“It has great potential, especially looking at city spaces, because we have so much wasted surface area,” says Slingsby. “Even if I don't have the most efficient product, it's making use of space that is not actually used, that compensates for any inefficiencies or the fact that it can't directly compete with other types of products. We're a very different type of product that is looking at the potential of being able to capture energy right where you need it, when you need it.”
With greater numbers of people drawn to cities and urban areas themselves expanding to cope with the influx, predictions indicate that by 2050, 66% of the world's population will live in cities. This poses a problem for energy companies, which will have to keep up with the increased demand.
Currently, most cities rely on large-scale energy sources such as coal-fired power plants, which lie outside of city limits. But to meet future needs and also decarbonise, new, distributed networks of energy sources will need to be found.
Recovering even a fraction of wasted energy would have a significant economic and environmental impact.”
“Sustainable, environmentally benign energy can be derived from nuclear fission or captured from ambient sources,” says the Institute of Physics on its website. “Large-scale ambient energy (e.g. solar, wind and tide) is widely available and large-scale technologies are being developed to efficiently capture it.
“At the other end of the scale, there are small amounts of ‘wasted’ energy that could be useful if captured,” it continues. “Recovering even a fraction of this energy would have a significant economic and environmental impact. This is where energy harvesting comes in.”
As such, energy harvesting, also called scavenging, is expected to become increasingly important as every small bit of energy is needed to support the development of sustainable cities.
Putting the Crossrail energy harvesting pilot into practice
In 2017, Moya Power began a pilot project with Crossrail, covering the walls of train tunnels with the furry piezoelectric sheeting. “The example of the tunnel is really exciting because you have so much surface area even if you just looking at the stopping distance of the train,” says Slingsby.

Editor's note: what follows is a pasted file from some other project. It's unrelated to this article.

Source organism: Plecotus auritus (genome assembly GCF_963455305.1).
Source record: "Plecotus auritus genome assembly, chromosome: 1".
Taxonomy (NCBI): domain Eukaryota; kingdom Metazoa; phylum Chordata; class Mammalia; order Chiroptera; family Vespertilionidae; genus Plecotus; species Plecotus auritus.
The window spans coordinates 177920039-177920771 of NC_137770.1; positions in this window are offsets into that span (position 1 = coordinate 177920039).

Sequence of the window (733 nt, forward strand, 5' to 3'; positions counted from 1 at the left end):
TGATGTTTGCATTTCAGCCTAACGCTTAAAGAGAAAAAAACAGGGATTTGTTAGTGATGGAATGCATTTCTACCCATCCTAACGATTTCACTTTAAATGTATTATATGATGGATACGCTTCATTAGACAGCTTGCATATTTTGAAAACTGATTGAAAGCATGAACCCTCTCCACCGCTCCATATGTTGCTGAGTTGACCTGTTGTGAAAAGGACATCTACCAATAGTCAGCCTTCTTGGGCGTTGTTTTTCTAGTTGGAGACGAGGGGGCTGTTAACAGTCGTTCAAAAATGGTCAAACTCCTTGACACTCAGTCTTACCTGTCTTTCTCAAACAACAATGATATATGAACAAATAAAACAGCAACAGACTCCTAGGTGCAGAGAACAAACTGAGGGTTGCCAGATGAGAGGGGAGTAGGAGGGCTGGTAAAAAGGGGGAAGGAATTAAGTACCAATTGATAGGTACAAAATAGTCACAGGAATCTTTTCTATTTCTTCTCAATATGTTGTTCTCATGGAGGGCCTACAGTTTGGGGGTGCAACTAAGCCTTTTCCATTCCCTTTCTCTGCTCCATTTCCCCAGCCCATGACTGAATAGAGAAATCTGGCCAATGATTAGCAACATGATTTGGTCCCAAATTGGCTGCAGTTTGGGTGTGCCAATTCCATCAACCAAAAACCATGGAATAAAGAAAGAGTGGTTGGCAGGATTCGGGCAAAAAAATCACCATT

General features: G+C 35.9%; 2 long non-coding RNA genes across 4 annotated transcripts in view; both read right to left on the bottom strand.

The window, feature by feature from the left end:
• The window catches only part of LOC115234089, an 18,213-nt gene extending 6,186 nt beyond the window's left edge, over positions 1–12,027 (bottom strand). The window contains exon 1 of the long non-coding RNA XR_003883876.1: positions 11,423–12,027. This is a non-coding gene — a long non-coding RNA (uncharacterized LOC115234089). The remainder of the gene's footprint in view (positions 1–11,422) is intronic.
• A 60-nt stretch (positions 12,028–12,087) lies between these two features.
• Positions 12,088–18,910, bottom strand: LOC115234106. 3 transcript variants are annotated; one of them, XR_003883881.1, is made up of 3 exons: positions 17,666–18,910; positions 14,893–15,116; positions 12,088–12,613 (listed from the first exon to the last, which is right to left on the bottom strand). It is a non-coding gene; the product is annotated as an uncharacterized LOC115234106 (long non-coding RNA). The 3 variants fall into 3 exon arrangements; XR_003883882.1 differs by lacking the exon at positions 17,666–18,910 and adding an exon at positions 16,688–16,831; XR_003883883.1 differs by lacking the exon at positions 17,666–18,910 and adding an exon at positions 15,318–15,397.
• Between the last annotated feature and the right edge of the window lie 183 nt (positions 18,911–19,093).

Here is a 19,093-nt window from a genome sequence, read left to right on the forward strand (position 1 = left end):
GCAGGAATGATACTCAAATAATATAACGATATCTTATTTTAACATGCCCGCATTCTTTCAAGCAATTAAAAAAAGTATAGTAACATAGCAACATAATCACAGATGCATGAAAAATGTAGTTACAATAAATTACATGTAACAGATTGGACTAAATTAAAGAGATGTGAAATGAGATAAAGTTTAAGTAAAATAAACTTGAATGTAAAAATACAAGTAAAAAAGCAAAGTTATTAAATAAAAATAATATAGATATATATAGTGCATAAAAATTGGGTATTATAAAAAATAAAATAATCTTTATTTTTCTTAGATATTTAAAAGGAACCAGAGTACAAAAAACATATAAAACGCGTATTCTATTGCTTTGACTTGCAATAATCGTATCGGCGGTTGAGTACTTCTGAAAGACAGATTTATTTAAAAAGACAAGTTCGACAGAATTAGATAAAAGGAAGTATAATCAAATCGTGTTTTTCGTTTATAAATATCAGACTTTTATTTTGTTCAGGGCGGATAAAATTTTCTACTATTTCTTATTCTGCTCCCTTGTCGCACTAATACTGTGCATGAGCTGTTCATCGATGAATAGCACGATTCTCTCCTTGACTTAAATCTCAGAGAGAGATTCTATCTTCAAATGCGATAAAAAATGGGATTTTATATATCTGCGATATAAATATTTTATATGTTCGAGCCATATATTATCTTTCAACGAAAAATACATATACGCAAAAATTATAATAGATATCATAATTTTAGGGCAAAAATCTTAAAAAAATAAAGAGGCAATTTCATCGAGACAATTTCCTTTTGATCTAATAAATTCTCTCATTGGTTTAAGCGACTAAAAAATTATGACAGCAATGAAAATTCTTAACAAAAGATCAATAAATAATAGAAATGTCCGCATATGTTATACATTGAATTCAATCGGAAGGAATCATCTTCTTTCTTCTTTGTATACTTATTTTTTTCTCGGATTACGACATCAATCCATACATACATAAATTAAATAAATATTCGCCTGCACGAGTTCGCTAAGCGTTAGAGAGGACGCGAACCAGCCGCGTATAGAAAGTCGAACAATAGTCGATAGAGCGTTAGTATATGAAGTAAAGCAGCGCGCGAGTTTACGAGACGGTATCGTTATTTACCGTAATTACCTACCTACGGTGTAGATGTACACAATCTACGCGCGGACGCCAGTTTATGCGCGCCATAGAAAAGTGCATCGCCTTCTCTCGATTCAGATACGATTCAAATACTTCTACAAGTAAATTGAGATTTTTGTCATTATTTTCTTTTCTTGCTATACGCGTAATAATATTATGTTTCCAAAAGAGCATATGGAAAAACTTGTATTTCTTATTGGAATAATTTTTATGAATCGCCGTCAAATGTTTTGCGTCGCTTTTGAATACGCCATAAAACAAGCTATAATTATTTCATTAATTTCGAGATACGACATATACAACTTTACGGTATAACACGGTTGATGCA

If the project is successful, there is scope for it to be rolled out across the London Underground network. “It’s a really small gap between the train and the tunnel, you can't fit much in and you've got existing tunnels that have already been built, so you need something that can be retrofitted into existing situations,” Slingsby explains.
“So with the fabric, which is really thin and flexible, you can start looking at the space; a space that didn't need to consider it while it was being built, and look at reinforcing it now with an energy harvester.”
If the project is successful, there is scope for it to be rolled out across the London Underground network."
Further development and research is currently underway to help refine the solar scavenging technology. “It really is about taking the time and process to find these exact scenarios where all the research and development can be directed so we have a final product that really takes advantage of one scenario instead of trying to adapt to everything, to all the temperamental weather conditions,” says Slingsby.
“The most important thing is that you keep in mind that the product can be really easy and cost-effective to produce so that you really can apply it in scale. It's always about efficiency while keeping in mind development for mass manufacture.”
Molly Lempriere writes for power industry magazine Future Power Technology, where this article was originally published.